Demonstration and Evaluation of a Peer-Delivered, Individually-Tailored, HIV Prevention Intervention for HIV-Infected MSM in their Primary Care Setting
First Online: 18 September 2010 DOI:
10.1007/s10461-010-9807-8 Cite this article as: Safren, S.A., O’Cleirigh, C., Skeer, M.R. et al. AIDS Behav (2011) 15: 949. doi:10.1007/s10461-010-9807-8 Abstract
Employing HIV-infected peer counselors in secondary prevention interventions for MSM is appealing for scalable interventions. One-hundred-seventy-six HIV-infected MSM at their primary care facility participated in a secondary HIV-prevention study delivered by HIV-infected MSM peers. Of those who entered the intervention and completed the initial intake, 62% completed all four of the intervention sessions, and 93% completed at least one. While there was no overall change in transmission risk behavior (TRB) for the whole sample, among those who reported HIV TRB at baseline (
n = 29), there were significant reductions in TRB over the next year. Themes that emerged in qualitative exit interviews conducted with a subset of participants centered on peer counselor quality, intervention implications, and intervention experience. This demonstration project provides initial evidence for the ability to recruit HIV-infected MSM in care into a peer-based intervention study, and shows how a peer-based intervention can be delivered in the context of HIV care. Keywords Secondary prevention Peer-based Prevention in treatment settings HIV transmission risk behavior Electronic supplementary material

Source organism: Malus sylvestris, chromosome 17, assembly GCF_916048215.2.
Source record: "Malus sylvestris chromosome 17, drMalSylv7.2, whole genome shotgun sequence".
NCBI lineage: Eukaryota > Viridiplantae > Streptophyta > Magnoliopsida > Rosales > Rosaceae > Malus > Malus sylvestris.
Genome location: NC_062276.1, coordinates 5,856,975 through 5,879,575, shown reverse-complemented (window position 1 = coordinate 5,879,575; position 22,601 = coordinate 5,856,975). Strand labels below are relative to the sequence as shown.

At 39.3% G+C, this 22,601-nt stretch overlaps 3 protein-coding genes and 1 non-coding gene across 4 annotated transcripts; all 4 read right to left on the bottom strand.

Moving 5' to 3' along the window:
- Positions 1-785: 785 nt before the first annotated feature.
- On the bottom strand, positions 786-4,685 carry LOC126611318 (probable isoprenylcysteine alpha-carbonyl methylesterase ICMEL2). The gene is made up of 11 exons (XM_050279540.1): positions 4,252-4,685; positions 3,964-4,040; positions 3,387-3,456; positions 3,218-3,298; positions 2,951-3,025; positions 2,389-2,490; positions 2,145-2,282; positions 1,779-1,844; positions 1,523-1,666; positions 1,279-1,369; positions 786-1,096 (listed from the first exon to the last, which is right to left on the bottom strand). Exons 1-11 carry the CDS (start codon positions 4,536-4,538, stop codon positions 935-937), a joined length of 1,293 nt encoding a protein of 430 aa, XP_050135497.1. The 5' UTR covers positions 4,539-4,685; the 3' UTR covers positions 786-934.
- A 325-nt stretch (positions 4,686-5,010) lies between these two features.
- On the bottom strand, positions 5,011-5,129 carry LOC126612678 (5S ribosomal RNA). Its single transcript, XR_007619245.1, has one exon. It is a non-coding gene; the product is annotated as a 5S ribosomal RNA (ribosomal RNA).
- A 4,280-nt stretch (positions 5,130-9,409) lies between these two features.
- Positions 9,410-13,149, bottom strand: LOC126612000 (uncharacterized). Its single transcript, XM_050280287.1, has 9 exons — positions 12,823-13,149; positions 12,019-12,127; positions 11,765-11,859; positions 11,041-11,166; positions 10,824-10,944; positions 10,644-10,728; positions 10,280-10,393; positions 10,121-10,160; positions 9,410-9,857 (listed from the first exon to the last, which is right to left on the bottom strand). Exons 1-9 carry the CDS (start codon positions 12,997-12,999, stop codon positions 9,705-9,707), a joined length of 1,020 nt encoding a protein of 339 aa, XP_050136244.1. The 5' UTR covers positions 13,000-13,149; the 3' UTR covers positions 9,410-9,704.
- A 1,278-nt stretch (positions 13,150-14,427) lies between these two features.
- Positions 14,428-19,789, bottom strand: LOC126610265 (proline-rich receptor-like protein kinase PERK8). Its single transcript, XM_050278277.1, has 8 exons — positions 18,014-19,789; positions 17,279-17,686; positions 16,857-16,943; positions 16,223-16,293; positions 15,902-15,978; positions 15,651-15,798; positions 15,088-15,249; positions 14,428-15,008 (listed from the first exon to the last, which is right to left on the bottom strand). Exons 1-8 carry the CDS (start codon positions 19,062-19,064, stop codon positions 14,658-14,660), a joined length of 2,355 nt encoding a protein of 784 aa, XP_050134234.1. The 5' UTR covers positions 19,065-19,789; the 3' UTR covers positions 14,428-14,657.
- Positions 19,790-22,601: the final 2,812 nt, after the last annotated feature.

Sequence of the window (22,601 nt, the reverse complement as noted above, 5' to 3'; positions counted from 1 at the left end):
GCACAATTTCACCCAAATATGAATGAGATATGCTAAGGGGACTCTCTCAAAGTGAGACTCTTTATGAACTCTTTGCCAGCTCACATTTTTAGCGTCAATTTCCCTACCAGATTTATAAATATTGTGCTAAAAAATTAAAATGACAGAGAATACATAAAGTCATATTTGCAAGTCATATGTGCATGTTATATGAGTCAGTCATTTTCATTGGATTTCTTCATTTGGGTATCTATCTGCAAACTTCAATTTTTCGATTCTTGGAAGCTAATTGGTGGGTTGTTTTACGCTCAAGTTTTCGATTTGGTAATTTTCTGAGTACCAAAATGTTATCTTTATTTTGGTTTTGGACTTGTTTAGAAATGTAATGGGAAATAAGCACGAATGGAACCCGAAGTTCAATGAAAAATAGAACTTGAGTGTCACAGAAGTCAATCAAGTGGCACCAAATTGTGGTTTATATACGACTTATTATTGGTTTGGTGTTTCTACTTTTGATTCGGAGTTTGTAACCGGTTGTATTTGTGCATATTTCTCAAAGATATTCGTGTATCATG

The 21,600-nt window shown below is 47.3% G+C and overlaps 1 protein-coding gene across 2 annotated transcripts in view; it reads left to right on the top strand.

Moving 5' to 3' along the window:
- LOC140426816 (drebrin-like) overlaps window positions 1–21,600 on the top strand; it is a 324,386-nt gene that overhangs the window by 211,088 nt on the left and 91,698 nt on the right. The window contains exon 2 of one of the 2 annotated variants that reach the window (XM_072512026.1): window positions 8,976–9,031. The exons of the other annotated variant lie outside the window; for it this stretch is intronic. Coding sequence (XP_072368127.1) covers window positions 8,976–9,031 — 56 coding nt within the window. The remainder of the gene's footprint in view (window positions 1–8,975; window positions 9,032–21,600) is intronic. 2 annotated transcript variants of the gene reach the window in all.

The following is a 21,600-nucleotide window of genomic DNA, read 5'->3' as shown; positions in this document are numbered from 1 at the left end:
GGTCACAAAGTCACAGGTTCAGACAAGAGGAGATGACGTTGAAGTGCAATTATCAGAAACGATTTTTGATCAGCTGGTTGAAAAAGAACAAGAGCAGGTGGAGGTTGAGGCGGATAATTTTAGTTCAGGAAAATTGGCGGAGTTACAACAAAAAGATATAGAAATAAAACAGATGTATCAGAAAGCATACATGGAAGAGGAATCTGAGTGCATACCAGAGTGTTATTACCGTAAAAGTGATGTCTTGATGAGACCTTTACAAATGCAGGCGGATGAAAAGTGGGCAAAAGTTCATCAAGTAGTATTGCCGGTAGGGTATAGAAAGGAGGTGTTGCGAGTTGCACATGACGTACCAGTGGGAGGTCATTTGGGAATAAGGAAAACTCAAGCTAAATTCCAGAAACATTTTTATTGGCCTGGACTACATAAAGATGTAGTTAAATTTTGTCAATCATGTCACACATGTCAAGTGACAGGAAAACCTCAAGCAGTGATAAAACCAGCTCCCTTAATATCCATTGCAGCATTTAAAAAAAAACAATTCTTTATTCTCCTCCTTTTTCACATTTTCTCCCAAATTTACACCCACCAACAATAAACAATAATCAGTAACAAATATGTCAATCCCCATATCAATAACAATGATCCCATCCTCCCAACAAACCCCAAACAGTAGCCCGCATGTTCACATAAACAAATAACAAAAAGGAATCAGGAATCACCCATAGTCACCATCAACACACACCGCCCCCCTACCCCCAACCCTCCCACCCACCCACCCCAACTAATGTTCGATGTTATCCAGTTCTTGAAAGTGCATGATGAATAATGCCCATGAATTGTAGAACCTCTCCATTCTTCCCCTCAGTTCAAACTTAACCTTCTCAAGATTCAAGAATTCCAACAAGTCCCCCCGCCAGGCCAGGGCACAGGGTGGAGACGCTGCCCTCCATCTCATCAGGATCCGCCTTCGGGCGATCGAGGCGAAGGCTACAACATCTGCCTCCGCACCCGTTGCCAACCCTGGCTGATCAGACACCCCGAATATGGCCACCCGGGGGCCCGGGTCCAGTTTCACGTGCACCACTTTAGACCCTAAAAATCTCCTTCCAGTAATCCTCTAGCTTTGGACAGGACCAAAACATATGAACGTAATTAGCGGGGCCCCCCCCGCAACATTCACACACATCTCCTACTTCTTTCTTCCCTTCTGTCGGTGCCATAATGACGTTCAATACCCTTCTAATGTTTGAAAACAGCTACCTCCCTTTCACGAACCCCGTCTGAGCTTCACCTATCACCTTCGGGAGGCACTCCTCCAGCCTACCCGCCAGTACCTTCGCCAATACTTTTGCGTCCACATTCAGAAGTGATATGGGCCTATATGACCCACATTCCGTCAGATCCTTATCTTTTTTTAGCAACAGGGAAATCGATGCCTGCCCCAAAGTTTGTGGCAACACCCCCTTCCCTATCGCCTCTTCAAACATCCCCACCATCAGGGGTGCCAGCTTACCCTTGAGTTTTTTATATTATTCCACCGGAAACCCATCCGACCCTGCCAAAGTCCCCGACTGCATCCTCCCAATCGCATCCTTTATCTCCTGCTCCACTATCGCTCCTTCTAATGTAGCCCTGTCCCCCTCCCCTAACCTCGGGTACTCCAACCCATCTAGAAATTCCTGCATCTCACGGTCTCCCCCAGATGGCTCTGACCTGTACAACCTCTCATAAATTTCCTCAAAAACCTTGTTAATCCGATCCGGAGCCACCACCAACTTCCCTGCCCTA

The online version of this article (doi:
) contains supplementary material, which is available to authorized users. 10.1007/s10461-010-9807-8 References
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